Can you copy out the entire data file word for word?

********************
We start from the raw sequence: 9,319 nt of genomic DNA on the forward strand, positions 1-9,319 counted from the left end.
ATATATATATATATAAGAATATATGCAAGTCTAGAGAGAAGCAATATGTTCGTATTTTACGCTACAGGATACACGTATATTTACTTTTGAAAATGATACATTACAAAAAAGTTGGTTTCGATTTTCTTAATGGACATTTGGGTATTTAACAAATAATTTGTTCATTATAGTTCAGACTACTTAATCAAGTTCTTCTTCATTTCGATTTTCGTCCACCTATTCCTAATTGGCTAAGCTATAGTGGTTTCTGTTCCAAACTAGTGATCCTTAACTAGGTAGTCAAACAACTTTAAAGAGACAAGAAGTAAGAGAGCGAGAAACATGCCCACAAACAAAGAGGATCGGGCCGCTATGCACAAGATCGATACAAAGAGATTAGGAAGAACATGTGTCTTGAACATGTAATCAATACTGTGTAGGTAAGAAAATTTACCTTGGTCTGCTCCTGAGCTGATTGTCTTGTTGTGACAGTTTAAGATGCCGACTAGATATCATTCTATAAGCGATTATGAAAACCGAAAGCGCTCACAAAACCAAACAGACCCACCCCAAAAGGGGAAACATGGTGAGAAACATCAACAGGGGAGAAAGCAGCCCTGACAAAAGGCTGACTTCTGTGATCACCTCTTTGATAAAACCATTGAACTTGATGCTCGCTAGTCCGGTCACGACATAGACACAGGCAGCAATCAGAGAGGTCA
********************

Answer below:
We start from the raw sequence: 9,319 nt of genomic DNA on the forward strand, positions 1-9,319 counted from the left end.
ATATATATATATATAAGAATATATGCAAGTCTAGAGAGAAGCAATATGTTCGTATTTTACGCTACAGGATACACGTATATTTACTTTTGAAAATGATACATTACAAAAAAGTTGGTTTCGATTTTCTTAATGGACATTTGGGTATTTAACAAATAATTTGTTCATTATAGTTCAGACTACTTAATCAAGTTCTTCTTCATTTCGATTTTCGTCCACCTATTCCTAATTGGCTAAGCTATAGTGGTTTCTGTTCCAAACTAGTGATCCTTAACTAGGTAGTCAAACAACTTTAAAGAGACAAGAAGTAAGAGAGCGAGAAACATGCCCACAAACAAAGAGGATCGGGCCGCTATGCACAAGATCGATACAAAGAGATTAGGAAGAACATGTGTCTTGAACATGTAATCAATACTGTGTAGGTAAGAAAATTTACCTTGGTCTGCTCCTGAGCTGATTGTCTTGTTGTGACAGTTTAAGATGCCGACTAGATATCATTCTATAAGCGATTATGAAAACCGAAAGCGCTCACAAAACCAAACAGACCCACCCCAAAAGGGGAAACATGGTGAGAAACATCAACAGGGGAGAAAGCAGCCCTGACAAAAGGCTGACTTCTGTGATCACCTCTTTGATAAAACCATTGAACTTGATGCTCGCTAGTCCGGTCACGACATAGACACAGGCAGCAATCAGAGAGGTCA